Pissed Jeans, "Cafeteria Food"
File "Cafeteria Food" under "mass-culture memes that hit way too close to home," alongside Office Space and Dilbert. That Pissed Jeans pace their deadpan, Steven Wright-esque gargle-grunge ode to cubicle-farm neuroticism on par with the common turtle and frame the narrator's point-of-view somewhere between a Bud Light "Real Men of Genius" mock tribute and this insufferably smug commercial just adds insult to injury.
If someone confides to you that they've never been envious of anyone else, don't lend that person your credit card. Because it's perfectly normal to run down co-workers in one's ongoing, work-a-day inner monologue, empathizing with gripes like "walking around like you own the place, you must think you're some kind of dude" doesn't require much of a perceptional leap. But what's interesting, and what's kind of unfortunate, is this: the more you listen to "Cafeteria Food," the more you'll begin to wonder how many people view you that way, as an undeserving, overhyped popinjay or an outright first-class dickhead.
Jon Hopkins, "Collider"
A keyboard hum hovers in the wings like a cloud disguises as a sand dune, fading out of perception and then somehow, imperceptibly, floating inches from your nose. In the context of "Collider," I think this hum is equivalent to the metronoming pocket watch the hypnotist is imploring you to follow, while the dry scuffle-kerfuffle of the beat is intended to conveyor-belt you to a safe house somewhere beyond waking cognition. But let's discuss that beat some more, because it's really weird. For a while it seems to be breathing on your shoulder, until you're inured to that breathing. Then it seems to suggest a mélange of the following: a) poorly conceived and assembled hand—a large hand—with sandpaper skin, attempting to snap its fingers, and doing so in a rather relentless go at rhythmic consistency, b) someone sweeping a floor, and c) someone breathing from your bedroom closet while you're trying to fall asleep. Besides that, someone is messing with subterranean electronic effects at the same time. As a result, listening to "Collider" is to the experience the feeling of being picked up, but then immediately knocked down, but then picked back up again, and so on, while sleepwalking through a rave the size of London and simultaneously, somehow, exploring haunted forests at dawn without a flashlight.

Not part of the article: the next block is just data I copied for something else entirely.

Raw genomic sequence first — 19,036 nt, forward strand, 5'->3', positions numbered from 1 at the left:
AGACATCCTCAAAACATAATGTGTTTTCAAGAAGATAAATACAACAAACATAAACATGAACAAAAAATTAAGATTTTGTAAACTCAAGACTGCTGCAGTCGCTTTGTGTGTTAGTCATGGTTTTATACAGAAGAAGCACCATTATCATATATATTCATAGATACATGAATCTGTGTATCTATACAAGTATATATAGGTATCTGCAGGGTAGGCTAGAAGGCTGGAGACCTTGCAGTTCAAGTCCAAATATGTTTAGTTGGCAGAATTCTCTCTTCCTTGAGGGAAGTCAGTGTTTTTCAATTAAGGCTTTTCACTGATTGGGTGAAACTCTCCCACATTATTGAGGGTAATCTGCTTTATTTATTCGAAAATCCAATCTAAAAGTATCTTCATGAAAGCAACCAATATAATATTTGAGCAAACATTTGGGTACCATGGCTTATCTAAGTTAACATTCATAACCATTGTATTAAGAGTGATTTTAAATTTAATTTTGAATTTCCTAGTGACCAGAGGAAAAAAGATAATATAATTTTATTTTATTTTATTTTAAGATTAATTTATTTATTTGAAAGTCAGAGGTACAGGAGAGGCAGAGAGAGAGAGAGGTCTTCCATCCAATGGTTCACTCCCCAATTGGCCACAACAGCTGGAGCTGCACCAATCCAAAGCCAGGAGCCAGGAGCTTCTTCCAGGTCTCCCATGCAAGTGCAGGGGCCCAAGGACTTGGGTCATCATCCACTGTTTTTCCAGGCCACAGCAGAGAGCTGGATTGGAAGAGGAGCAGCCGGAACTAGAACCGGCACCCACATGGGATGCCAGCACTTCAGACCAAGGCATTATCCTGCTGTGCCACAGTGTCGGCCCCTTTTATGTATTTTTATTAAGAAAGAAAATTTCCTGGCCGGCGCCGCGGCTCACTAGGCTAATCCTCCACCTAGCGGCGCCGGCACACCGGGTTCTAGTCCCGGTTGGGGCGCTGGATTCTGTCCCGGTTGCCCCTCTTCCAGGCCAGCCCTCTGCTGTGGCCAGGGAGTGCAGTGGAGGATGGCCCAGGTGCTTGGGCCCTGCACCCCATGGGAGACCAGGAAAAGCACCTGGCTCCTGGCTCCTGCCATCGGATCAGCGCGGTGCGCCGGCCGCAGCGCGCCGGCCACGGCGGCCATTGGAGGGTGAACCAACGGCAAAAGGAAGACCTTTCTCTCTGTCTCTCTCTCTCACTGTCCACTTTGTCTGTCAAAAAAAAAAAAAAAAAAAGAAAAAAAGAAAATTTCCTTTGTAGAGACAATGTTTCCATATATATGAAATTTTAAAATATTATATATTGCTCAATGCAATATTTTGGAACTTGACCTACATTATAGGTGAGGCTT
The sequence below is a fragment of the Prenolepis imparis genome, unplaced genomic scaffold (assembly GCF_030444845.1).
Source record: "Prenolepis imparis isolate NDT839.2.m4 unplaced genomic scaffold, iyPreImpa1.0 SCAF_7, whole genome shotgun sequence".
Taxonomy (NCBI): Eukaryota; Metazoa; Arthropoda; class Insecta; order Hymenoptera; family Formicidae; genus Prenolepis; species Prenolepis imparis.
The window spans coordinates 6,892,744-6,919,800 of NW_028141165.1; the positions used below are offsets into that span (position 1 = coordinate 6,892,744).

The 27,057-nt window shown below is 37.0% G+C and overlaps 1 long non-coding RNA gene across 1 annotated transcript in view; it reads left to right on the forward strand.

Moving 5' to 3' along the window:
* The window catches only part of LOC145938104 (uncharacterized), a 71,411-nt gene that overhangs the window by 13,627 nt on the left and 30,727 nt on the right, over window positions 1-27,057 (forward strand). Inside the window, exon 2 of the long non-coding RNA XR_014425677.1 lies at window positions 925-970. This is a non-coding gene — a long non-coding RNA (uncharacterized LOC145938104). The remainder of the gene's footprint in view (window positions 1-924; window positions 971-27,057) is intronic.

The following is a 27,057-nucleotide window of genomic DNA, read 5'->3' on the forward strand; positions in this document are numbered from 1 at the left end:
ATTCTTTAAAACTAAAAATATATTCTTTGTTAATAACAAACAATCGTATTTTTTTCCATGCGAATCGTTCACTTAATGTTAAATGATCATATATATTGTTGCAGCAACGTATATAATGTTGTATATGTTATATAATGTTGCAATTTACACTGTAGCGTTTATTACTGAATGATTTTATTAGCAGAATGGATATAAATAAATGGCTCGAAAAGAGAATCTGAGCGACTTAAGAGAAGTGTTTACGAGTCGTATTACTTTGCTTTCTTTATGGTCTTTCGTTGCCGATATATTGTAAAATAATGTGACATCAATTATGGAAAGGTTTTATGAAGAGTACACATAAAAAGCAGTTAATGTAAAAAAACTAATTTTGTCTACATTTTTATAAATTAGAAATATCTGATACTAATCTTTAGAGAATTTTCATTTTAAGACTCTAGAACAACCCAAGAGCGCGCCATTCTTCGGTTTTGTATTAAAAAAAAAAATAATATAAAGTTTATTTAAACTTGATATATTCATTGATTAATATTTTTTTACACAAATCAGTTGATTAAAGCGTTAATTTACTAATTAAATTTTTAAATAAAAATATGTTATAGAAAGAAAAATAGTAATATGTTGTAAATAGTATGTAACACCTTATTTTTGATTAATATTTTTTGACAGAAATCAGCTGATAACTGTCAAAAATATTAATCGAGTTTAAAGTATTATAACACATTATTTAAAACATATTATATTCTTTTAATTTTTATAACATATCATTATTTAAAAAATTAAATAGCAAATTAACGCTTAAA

Speak Onion, "Makes Breathing Difficult, Stupid, Wet"
The dirty little secret of writing about underground music is this: there is too damned much great underground music. So unless a given writer is omniscient or able to outsource all other aspects of life lived, the writer is, by, necessity, a squatter; a month dedicated to a label's catalogue here, three months married to a particular scene there, then you turn in your copy and hop into bed with another discography. Not to belabor the metaphor, but these are the kind of relationships where you actually do want to come away with an incurable social disease. The bristling thrill of songwriting, or a particular aesthetic, or a singer's way with words, or a combination of all three, that's what ultimately draws you back to the scene of the crime years later, forces you to re-commit and vow to stay plugged in.
I wrote an article about Speak Onion a few years ago, and then was on to other pastures. In returning to his corroded synth noise, it's reassuring to see that Daniel Abatemarco's grooves are as dissonant, distorted, and primordially industrial as ever. On "Makes Breathing" he's sneaking more tricky hooks under the radar than ever, but they're Giger-designed Alien monster hooks that live and breathe for a matter of seconds before being subsumed again into the programmed Armageddon muck of the song; a whole shelf of sci-fi graphic novels implied in a sprained, autistic seven minute burst. Which means, maybe, that this project is evolving, becoming gradually more essential, more fungible, less liable to tumbling off anyone's proverbial radar, once exposed.